Some Indie Music I’ve Been Listening to Lately

My music taste leans nearly 80% local, but here’s a quick list of non-local things I’ve been enjoying a lot lately.

First, there’s Gender Roles‘ first EP, Planet X-Ray. Gender Roles is far from a local band. They’re not even from this country. Their sound is described as “hazy indie-punk;” I may not be cool enough to know about that, but I dig the way their music meshes Britpop with what 90s Sub Pop used to be known for.

Then there’s Coolsay Too by Coolzey and Soce the Elemental Wizard. Lucky enough to see Coolzey a month or so back at the Milestone (on a fantastic bill — as usual –with D&D Sluggers, Thought Criminals, Luciopro, and Ceschi!), I was drawn to his bold take on a lounge/hip-hop blend. Very postmodern. Check out the song “Tough Guy” for a taste of what I mean.

I was surprised and excited to see that The Colour Thirteen released a full-length album just a couple days ago. I really didn’t think they were doing anything anymore. For all my friends who dig 80s new wave and synthpop, you really ought to give this a listen. The album’s sort of self-titled, TC13, and includes all the songs from their 2011 EP plus 5 more energetic, yet sufficiently moody, tracks.

Simply fun.

What I Don’t Know About Once in a Lifetime 

Friends of mine were making fun of music appreciation classes the other day. I’ve never taken one, but I did go through a period where I fell in love with classical music. Studying and exploring classical on my own really helped me learn how to listen. To music, especially, but also in general.

Another friend shared a really cool video of Kermit the Frog performing Talking Heads’ “Once in a Lifetime.” She remembered I’m a Talking Heads fan, and she must also know I’m a good bit silly. I didn’t expect her to know how much I like the Muppets. The video clip is fantastic. Kermit (‘s muppeteer) does a terrific David Byrne impersonation. See for yourself:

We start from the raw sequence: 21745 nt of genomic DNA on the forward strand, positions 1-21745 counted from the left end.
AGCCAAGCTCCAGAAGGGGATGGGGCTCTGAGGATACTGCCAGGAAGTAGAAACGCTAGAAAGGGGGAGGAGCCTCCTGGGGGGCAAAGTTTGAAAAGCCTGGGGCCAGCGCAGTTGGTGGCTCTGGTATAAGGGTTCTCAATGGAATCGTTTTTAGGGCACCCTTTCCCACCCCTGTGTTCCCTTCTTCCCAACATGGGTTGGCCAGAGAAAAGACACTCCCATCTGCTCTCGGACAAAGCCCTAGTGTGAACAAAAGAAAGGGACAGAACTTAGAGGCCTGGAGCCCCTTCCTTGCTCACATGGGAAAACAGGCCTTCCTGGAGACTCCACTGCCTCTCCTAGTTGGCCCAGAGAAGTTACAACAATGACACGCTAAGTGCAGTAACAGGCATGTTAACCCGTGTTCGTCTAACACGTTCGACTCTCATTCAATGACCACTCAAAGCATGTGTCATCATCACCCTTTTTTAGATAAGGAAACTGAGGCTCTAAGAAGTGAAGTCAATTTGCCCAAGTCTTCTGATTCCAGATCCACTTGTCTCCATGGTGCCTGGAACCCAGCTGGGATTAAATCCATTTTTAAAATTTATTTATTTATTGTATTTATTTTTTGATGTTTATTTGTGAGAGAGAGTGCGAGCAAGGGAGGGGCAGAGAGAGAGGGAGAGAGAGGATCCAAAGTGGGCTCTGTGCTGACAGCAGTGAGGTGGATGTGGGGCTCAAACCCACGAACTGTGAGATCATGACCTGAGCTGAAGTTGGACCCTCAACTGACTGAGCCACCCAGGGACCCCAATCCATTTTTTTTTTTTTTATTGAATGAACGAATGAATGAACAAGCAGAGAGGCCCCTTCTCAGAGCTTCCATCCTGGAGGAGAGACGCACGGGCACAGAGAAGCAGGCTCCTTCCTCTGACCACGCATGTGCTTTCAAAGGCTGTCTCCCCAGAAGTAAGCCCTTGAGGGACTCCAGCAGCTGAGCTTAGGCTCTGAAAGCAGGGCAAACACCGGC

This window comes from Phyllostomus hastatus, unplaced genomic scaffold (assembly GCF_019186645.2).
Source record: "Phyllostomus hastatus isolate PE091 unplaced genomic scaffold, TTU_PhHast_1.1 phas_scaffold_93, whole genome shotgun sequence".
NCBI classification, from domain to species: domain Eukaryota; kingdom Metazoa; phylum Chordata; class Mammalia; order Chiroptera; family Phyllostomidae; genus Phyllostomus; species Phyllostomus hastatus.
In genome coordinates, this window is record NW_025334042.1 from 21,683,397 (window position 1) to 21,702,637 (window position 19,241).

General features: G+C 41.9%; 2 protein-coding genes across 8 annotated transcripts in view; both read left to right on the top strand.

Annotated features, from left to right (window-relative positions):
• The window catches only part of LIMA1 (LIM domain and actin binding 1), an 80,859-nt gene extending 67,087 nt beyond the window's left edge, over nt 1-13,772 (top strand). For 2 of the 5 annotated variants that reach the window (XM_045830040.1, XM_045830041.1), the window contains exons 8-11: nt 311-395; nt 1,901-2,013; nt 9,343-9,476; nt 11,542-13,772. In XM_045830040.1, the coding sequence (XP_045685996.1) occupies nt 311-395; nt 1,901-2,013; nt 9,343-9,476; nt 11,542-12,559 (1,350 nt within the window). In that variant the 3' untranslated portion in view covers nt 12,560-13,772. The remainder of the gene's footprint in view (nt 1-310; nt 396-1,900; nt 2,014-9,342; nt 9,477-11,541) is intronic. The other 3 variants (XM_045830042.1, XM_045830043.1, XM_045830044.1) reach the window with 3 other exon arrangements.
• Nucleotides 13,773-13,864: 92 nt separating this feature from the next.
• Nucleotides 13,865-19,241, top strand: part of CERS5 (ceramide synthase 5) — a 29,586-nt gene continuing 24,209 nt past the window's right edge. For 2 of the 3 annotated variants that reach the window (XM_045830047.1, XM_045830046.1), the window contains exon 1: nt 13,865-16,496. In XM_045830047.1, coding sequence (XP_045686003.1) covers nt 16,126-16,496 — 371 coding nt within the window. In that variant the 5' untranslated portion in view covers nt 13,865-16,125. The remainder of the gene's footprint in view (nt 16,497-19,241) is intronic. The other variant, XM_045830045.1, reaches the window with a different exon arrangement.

I love how the video production nicely imitates the official video while paying tribute to the performance — and the suit — from Stop Making Sense.

Some folks see this and go, “ha,ha, that guy dances funny! Look at those weird, twitchy movements!” Some hear it and like the cool bass line; some go to the lyrical hooks. “Ha, ha! ‘This is not my beautiful wife!‘”

Me, I’ve always been interested in the lyrics and meanings of songs. Part of my character is always looking for deeper meaning in nearly everything. Music is particularly magical to me. The blend of meaning in the mix of rhythm, melody, harmony, AND words presents many layers to be interpreted.

And, yeah, I’m drawn to the weirdness.

Having been involved in collaboratively creating songs in a band, I am ever more in awe of the art in which each band member adds their viewpoint to the developing composition. All art being participatory, there’s the additional element of how the listener hears, feels, and interprets the song. It’s been said that communication depends not only on what is said but also, and more importantly, on what is heard. The listener’s point of view informs their understanding of what the musicians put out, and that informs their appreciation of it.